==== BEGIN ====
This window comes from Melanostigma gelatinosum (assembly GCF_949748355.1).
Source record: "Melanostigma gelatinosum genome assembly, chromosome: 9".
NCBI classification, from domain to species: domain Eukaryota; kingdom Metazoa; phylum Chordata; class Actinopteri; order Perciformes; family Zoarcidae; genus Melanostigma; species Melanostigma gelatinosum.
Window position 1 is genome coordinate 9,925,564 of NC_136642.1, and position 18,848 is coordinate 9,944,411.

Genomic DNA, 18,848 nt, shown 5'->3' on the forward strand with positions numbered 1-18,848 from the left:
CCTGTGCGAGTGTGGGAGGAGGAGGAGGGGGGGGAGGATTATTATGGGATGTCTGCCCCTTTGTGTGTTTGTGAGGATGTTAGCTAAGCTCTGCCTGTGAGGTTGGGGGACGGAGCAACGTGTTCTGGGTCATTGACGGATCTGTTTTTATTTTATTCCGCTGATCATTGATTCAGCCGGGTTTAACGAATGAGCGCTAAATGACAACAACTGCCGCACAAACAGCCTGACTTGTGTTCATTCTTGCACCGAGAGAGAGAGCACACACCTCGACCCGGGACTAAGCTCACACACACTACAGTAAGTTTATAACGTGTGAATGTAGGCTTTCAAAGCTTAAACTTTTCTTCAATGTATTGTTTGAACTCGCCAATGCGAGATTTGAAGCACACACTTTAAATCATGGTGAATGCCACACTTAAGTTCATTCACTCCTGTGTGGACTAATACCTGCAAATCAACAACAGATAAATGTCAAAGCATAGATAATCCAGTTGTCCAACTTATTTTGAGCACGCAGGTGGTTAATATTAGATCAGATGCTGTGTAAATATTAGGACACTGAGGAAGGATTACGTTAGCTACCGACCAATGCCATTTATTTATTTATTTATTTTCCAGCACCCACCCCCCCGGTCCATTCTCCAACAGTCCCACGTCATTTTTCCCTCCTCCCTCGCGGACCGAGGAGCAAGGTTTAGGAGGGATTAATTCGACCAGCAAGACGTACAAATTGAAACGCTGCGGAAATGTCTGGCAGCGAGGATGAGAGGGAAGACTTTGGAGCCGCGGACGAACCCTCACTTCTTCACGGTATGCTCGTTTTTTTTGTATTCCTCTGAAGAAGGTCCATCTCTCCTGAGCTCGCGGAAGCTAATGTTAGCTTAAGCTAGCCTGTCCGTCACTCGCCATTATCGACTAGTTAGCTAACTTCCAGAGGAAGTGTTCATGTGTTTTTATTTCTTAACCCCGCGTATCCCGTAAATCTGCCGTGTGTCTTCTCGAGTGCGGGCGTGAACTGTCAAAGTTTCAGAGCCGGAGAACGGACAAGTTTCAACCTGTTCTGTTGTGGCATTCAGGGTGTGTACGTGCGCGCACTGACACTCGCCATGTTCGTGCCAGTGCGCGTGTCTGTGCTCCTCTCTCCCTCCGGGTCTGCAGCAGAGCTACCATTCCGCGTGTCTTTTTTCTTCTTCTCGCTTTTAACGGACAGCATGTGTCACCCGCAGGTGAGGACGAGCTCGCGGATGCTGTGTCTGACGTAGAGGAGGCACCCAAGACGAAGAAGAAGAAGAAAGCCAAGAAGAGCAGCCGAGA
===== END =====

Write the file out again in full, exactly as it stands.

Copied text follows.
This window comes from Melanostigma gelatinosum (assembly GCF_949748355.1).
Source record: "Melanostigma gelatinosum genome assembly, chromosome: 9".
NCBI classification, from domain to species: domain Eukaryota; kingdom Metazoa; phylum Chordata; class Actinopteri; order Perciformes; family Zoarcidae; genus Melanostigma; species Melanostigma gelatinosum.
Window position 1 is genome coordinate 9,925,564 of NC_136642.1, and position 18,848 is coordinate 9,944,411.

Genomic DNA, 18,848 nt, shown 5'->3' on the forward strand with positions numbered 1-18,848 from the left:
CCTGTGCGAGTGTGGGAGGAGGAGGAGGGGGGGGAGGATTATTATGGGATGTCTGCCCCTTTGTGTGTTTGTGAGGATGTTAGCTAAGCTCTGCCTGTGAGGTTGGGGGACGGAGCAACGTGTTCTGGGTCATTGACGGATCTGTTTTTATTTTATTCCGCTGATCATTGATTCAGCCGGGTTTAACGAATGAGCGCTAAATGACAACAACTGCCGCACAAACAGCCTGACTTGTGTTCATTCTTGCACCGAGAGAGAGAGCACACACCTCGACCCGGGACTAAGCTCACACACACTACAGTAAGTTTATAACGTGTGAATGTAGGCTTTCAAAGCTTAAACTTTTCTTCAATGTATTGTTTGAACTCGCCAATGCGAGATTTGAAGCACACACTTTAAATCATGGTGAATGCCACACTTAAGTTCATTCACTCCTGTGTGGACTAATACCTGCAAATCAACAACAGATAAATGTCAAAGCATAGATAATCCAGTTGTCCAACTTATTTTGAGCACGCAGGTGGTTAATATTAGATCAGATGCTGTGTAAATATTAGGACACTGAGGAAGGATTACGTTAGCTACCGACCAATGCCATTTATTTATTTATTTATTTTCCAGCACCCACCCCCCCGGTCCATTCTCCAACAGTCCCACGTCATTTTTCCCTCCTCCCTCGCGGACCGAGGAGCAAGGTTTAGGAGGGATTAATTCGACCAGCAAGACGTACAAATTGAAACGCTGCGGAAATGTCTGGCAGCGAGGATGAGAGGGAAGACTTTGGAGCCGCGGACGAACCCTCACTTCTTCACGGTATGCTCGTTTTTTTTGTATTCCTCTGAAGAAGGTCCATCTCTCCTGAGCTCGCGGAAGCTAATGTTAGCTTAAGCTAGCCTGTCCGTCACTCGCCATTATCGACTAGTTAGCTAACTTCCAGAGGAAGTGTTCATGTGTTTTTATTTCTTAACCCCGCGTATCCCGTAAATCTGCCGTGTGTCTTCTCGAGTGCGGGCGTGAACTGTCAAAGTTTCAGAGCCGGAGAACGGACAAGTTTCAACCTGTTCTGTTGTGGCATTCAGGGTGTGTACGTGCGCGCACTGACACTCGCCATGTTCGTGCCAGTGCGCGTGTCTGTGCTCCTCTCTCCCTCCGGGTCTGCAGCAGAGCTACCATTCCGCGTGTCTTTTTTCTTCTTCTCGCTTTTAACGGACAGCATGTGTCACCCGCAGGTGAGGACGAGCTCGCGGATGCTGTGTCTGACGTAGAGGAGGCACCCAAGACGAAGAAGAAGAAGAAAGCCAAGAAGAGCAGCCGAGA